Living the Moment

Dec 12 / Build Muscle

David Romanelli isn’t a typical yoga teacher. He’s stocky, hates sitting still, and sets his yoga classes to soundtracks that range from Sublime to Frank Sinatra. He also just wrote a book called Yeah Dave’s Guide to Livin’ the Moment: Getting to Ecstasy Through Wine, Chocolate, and Your iPod Playlist (Broadway Books, 2009). See, he thinks “yoga” should fit into real life, and doing it should help you better enjoy simple pleasures—including booze and food. That’s why we tapped him to write a flexibility plan flexible enough to fit into a real guy’s life. He delivered a guide that requires just 2 to 10 minutes a day for 30 days—and offers a few pearls of wisdom along the way.

How did you get into yoga?

I took my first yoga class in 1996 in L.A. I got my butt kicked. I had never sweated so much. At the end of class it looked like a battle scene—everyone in the room was down on the floor in different positions, quivering. 

So why did you keep doing it?

In the end you feel so comfortable in body and relaxed in mind, I didn’t know it was possible. A couple friends and I realized, "There are so many people in the country who don’t do this and this yoga thing is going to explode." So we moved to Phoenix where we opened a chain of studios called At One Yoga. We were determined to bust through the stereotypes and make yoga more accessible to people.

Can you describe your approach to yoga? 

The kind of yoga I teach is not pure yoga, but what I’m trying to do is open it up to people and make it more accessible. For most people, being on a yoga mat for 90 minutes in silence is not going to happen. It’s too scary, too intense; stuff’s going to come up. So I meet these people in the middle by playing music and introducing fun anecdotes. So you still get that quiet in your mind at the end of class, but I’m going to meet you halfway. If someone doesn’t like a traditional yoga class, that shouldn’t mean they’ll never do yoga their whole life.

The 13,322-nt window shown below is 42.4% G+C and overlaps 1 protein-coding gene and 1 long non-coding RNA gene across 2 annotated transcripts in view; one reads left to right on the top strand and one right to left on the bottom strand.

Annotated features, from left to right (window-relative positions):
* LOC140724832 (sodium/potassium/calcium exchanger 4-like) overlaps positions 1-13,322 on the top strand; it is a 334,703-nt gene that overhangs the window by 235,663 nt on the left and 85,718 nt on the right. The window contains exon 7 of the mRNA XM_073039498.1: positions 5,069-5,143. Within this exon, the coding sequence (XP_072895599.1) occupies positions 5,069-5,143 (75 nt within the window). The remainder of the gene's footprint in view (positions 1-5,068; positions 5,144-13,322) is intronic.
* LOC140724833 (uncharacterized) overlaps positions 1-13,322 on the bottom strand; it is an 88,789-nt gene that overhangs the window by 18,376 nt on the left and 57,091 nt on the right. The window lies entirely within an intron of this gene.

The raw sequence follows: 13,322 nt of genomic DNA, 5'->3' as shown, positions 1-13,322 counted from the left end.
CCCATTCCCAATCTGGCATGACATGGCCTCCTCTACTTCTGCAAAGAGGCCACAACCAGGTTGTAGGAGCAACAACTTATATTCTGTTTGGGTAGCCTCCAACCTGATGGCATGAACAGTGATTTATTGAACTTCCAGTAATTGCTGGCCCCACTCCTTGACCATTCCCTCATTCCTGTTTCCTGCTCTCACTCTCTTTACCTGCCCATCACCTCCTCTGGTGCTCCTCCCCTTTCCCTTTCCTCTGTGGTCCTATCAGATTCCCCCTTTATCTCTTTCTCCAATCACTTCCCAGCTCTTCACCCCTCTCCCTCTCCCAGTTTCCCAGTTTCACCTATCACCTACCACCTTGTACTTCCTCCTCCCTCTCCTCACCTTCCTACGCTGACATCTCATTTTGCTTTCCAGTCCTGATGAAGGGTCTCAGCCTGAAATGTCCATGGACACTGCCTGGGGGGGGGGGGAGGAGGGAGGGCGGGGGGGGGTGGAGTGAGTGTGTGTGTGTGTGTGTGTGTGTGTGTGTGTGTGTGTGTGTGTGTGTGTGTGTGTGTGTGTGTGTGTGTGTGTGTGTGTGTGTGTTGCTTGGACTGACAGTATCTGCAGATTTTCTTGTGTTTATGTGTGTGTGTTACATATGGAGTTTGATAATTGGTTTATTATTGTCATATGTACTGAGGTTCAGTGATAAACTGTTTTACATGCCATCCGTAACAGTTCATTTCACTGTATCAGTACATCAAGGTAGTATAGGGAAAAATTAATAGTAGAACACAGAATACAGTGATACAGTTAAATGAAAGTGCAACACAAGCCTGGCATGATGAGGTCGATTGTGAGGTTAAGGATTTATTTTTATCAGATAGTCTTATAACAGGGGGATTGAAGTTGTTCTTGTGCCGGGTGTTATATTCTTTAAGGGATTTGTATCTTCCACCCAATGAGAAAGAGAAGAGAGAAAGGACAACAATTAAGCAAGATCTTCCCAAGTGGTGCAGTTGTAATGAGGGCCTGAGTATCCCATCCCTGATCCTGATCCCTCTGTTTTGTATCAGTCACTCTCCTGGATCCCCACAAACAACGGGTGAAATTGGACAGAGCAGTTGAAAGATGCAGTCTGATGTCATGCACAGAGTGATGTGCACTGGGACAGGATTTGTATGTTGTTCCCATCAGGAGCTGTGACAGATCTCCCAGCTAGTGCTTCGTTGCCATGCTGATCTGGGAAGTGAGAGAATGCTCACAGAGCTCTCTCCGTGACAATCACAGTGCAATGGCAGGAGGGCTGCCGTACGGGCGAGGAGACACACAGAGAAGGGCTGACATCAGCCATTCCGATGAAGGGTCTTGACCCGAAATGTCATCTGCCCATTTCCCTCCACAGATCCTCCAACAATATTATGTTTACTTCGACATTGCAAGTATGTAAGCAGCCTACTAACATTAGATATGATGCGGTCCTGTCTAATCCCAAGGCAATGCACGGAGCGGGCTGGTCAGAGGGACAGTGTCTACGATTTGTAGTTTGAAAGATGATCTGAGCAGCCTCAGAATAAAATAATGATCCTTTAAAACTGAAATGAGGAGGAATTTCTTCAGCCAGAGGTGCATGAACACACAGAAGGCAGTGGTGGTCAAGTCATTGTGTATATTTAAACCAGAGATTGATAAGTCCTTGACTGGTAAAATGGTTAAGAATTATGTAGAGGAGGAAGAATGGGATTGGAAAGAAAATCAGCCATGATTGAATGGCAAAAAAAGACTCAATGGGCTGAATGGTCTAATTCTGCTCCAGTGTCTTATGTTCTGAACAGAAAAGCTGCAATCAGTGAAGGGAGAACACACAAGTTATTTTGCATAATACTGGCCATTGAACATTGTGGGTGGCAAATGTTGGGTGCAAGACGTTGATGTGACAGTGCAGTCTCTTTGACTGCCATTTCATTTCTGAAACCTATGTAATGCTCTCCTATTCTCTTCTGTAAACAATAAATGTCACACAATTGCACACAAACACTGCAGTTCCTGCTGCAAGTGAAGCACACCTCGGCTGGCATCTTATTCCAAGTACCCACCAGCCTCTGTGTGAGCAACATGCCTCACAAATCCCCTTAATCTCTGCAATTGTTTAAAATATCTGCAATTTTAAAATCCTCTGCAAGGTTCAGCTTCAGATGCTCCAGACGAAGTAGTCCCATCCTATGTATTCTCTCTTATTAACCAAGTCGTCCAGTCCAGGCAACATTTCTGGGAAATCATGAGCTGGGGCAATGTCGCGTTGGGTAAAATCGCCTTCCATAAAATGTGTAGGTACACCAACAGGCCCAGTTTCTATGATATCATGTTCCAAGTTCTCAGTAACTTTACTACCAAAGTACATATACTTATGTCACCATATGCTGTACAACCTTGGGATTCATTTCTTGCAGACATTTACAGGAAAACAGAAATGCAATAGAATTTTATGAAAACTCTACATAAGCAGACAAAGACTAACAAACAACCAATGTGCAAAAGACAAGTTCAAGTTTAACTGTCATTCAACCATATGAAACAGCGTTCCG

How does music help?

It gives yoga entertainment value. It makes it a little more fun, especially for people who don’t have a quieter place in the mind. It’s more relatable, something to connect with. Sometimes people get lost in the song, and purist yogis would say that’s a bad thing, but that’s better than someone leaving a class because they can’t deal with it.

So what’s on your playlist right now?

I saw a Dead show the other night, so I’m back into them right now. I also like Modest Mouse, Band of Horses, Old Crowe Medicine Show, Lucinda Williams, Bob Dylan, My Morning Jacket, M.Org.

How will the book help make yoga accessible?

It takes my yoga philosophy off the mat and explains it to people through things like humor and laughter, so you can still have a moment of relaxation, and enjoy and break the tension in life. It’s based around the idea that every day in life should have a beautiful moment, a funny moment, and a delicious moment. Here’s how you can create some substance amidst the madness in life.